[Read more…]

Abstract

The question I am hoping to answer in my research is “Is there a higher mortality rate for Black incarcerated women compared with non-incarcerated Black women?” The maternal mortality rate for black women is extremely high and it is important to determine if it is higher in the subset of black women in prison. The rate of incarceration for women is rising, although women still make up a minority of incarcerated persons in the U.S. (less than 10%). Black women make up about 25% of incarcerated women and it is important to know if their rates of maternal mortality is higher than that of black women in the general population given that the rate of black women is already higher than that in many developing countries. Maternal mortality in the US has been found to increase slightly and finding out if women giving birth in prison is contributing to the increasing rate is part of my research. A major social justice issue in incarcerated women is shackling during delivery and it will be important to understand how this factor affects delivery outcomes for both the mother and child.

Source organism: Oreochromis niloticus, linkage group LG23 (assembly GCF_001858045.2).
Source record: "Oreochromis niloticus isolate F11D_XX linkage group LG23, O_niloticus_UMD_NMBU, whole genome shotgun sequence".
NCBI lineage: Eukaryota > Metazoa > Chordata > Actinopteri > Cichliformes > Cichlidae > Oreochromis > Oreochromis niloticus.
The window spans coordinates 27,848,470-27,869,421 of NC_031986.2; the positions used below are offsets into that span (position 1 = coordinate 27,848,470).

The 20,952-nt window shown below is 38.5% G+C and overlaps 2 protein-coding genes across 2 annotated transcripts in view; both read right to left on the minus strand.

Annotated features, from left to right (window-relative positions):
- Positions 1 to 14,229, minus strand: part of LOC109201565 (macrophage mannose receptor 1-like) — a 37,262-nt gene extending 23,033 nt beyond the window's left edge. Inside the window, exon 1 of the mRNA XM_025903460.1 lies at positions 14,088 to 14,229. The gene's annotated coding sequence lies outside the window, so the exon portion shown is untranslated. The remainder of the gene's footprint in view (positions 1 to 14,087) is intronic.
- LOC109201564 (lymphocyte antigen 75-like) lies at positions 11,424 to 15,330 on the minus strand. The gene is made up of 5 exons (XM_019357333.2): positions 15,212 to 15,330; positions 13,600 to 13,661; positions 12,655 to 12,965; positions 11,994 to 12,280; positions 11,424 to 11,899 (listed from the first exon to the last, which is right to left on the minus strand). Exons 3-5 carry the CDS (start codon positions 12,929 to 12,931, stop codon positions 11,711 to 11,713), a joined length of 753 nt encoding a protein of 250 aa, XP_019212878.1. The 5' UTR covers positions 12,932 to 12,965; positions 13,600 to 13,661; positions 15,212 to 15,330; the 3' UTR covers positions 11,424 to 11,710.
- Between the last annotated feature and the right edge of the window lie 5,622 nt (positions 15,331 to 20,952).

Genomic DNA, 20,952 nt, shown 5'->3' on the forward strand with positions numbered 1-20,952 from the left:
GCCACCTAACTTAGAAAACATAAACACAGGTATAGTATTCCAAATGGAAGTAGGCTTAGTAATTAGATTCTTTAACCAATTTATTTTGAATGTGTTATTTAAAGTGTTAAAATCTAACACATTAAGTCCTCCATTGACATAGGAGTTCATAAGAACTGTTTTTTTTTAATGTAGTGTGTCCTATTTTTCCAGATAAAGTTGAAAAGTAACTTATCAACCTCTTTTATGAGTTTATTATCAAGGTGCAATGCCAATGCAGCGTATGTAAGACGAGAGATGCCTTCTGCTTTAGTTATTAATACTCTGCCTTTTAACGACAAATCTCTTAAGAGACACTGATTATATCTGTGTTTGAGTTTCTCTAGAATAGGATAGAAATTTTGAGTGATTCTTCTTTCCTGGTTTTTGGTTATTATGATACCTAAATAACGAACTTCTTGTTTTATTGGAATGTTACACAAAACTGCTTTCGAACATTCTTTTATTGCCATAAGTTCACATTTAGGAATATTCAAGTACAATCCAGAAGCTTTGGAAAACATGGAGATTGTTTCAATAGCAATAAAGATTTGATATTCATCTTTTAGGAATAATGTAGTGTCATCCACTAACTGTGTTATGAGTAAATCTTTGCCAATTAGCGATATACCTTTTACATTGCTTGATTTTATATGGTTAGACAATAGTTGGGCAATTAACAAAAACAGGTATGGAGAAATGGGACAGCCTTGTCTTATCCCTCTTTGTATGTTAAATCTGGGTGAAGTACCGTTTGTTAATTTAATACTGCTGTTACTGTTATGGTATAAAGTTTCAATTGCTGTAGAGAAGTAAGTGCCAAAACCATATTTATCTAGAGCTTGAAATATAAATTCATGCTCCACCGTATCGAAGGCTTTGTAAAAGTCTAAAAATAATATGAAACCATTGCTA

Sungbum Hong research blog

My research would primarily focus on performance and security improvement in GPU.

Unlike CPU that has been core compartment of the computer for very long time, GPU recently became crucial processing unit for the computer.

[Read more…]

Risk and Resilience in College Students

Eligible participants will be chosen from the William and Mary campus as undergraduate students. Data will be collected through a series of questionnaires starting with a baseline session. The baseline questions asked should focus on family background and demographic information as well as behavioral information, beliefs, and opinions. Aspects about current and past mental health and physical health are also important to note in measuring risk over time and will also be asked in questionnaires. Follow-up studies should be conducted with the same participants. Qualitative studies will be assigned to specific participants who qualify. This includes more in depth interviews and questions about personal experiences and relationships. Other specific factors that will be measured are social support, help seeing behavior, college preparation, GPA, academic functioning and other variable aspects of the participants life that may be relevant at this time. This information will have to be analyzed using a series of models to show how the intersection of different factors affect each other. The analysis of further qualitative results should be used in conjunction with the quantitative analysis interpretation and to discuss common issues and phenomena that may be hard to quantify.

[Read more…]